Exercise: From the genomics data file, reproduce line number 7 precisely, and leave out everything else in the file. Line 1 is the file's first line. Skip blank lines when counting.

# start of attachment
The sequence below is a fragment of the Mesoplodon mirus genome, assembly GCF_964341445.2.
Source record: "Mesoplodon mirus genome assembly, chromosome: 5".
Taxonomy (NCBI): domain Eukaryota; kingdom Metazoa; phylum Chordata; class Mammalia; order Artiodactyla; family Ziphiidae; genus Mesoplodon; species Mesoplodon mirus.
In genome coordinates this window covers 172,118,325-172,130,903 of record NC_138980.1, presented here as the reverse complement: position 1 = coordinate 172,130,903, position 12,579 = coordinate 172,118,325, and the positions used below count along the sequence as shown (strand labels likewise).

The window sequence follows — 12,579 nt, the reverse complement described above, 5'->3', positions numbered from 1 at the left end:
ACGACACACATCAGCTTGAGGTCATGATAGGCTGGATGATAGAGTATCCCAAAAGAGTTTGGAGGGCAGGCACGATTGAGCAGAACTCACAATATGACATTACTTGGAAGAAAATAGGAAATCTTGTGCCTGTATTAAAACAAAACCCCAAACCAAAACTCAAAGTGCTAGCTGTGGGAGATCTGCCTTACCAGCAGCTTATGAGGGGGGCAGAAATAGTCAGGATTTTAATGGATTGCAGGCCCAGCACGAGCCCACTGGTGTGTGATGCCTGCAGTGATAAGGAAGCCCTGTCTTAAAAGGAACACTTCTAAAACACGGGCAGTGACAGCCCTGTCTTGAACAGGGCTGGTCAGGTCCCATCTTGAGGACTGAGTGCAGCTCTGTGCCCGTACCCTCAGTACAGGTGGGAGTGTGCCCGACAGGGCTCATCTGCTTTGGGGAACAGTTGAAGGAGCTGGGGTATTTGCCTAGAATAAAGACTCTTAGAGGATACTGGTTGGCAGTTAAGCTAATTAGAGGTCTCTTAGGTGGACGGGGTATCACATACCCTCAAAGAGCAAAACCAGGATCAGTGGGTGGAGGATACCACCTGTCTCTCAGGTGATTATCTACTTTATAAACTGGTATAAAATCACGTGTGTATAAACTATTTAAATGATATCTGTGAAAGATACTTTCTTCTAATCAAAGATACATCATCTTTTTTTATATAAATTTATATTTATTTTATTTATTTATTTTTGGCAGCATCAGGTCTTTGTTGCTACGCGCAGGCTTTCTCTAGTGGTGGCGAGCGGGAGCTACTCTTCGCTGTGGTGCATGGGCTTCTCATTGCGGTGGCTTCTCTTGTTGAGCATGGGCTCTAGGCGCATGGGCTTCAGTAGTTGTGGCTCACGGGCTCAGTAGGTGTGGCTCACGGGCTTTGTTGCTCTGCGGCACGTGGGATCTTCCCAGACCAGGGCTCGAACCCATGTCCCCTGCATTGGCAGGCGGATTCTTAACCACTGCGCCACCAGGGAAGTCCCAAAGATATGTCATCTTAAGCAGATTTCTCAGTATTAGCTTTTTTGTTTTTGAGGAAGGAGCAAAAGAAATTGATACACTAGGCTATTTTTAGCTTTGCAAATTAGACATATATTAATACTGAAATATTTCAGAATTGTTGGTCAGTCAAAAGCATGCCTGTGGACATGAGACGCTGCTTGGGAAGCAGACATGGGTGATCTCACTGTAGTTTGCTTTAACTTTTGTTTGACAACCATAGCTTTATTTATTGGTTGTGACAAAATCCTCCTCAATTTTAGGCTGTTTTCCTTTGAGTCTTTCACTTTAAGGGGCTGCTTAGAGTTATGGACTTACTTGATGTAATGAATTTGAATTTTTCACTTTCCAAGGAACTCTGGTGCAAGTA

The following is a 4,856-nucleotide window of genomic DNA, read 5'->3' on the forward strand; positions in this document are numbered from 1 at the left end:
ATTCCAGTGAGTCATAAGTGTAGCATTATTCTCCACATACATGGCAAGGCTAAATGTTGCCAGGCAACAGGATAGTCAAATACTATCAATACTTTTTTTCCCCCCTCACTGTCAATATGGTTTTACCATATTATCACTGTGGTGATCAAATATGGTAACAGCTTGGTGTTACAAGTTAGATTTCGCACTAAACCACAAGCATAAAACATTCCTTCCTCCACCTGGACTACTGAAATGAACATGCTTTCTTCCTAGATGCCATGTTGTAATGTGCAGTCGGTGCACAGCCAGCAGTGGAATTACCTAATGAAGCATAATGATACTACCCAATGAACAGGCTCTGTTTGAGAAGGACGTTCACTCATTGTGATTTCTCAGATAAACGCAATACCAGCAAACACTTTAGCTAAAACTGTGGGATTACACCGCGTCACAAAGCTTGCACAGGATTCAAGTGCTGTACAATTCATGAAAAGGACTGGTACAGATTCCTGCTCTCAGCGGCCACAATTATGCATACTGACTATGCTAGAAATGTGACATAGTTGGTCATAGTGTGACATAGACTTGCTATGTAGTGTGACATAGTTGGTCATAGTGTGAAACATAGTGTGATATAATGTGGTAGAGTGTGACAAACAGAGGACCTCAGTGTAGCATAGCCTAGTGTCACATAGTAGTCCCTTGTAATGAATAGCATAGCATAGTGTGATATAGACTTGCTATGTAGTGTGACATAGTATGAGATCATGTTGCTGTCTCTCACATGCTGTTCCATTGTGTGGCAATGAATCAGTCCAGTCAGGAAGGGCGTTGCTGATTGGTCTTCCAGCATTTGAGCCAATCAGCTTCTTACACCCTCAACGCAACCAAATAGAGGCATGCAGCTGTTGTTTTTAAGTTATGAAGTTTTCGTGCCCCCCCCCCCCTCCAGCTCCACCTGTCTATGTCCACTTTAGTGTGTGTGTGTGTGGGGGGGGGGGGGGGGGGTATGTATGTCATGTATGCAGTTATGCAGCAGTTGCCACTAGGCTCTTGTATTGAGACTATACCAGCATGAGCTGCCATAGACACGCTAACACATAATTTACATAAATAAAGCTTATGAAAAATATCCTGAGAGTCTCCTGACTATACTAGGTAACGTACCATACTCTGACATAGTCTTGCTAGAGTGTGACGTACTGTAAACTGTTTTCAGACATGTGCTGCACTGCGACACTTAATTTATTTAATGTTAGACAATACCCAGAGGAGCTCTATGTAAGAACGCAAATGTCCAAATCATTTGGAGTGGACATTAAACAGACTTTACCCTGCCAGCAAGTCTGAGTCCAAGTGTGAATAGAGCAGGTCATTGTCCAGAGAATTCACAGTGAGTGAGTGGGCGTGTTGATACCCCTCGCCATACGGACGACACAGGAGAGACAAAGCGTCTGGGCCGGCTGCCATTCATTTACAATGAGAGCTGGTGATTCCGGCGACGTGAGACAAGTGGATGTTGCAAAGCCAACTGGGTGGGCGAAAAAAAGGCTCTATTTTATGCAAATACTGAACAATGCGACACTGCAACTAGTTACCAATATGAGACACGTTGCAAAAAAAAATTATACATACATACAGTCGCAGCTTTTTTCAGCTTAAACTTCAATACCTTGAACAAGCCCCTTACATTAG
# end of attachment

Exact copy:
The following is a 4,856-nucleotide window of genomic DNA, read 5'->3' on the forward strand; positions in this document are numbered from 1 at the left end: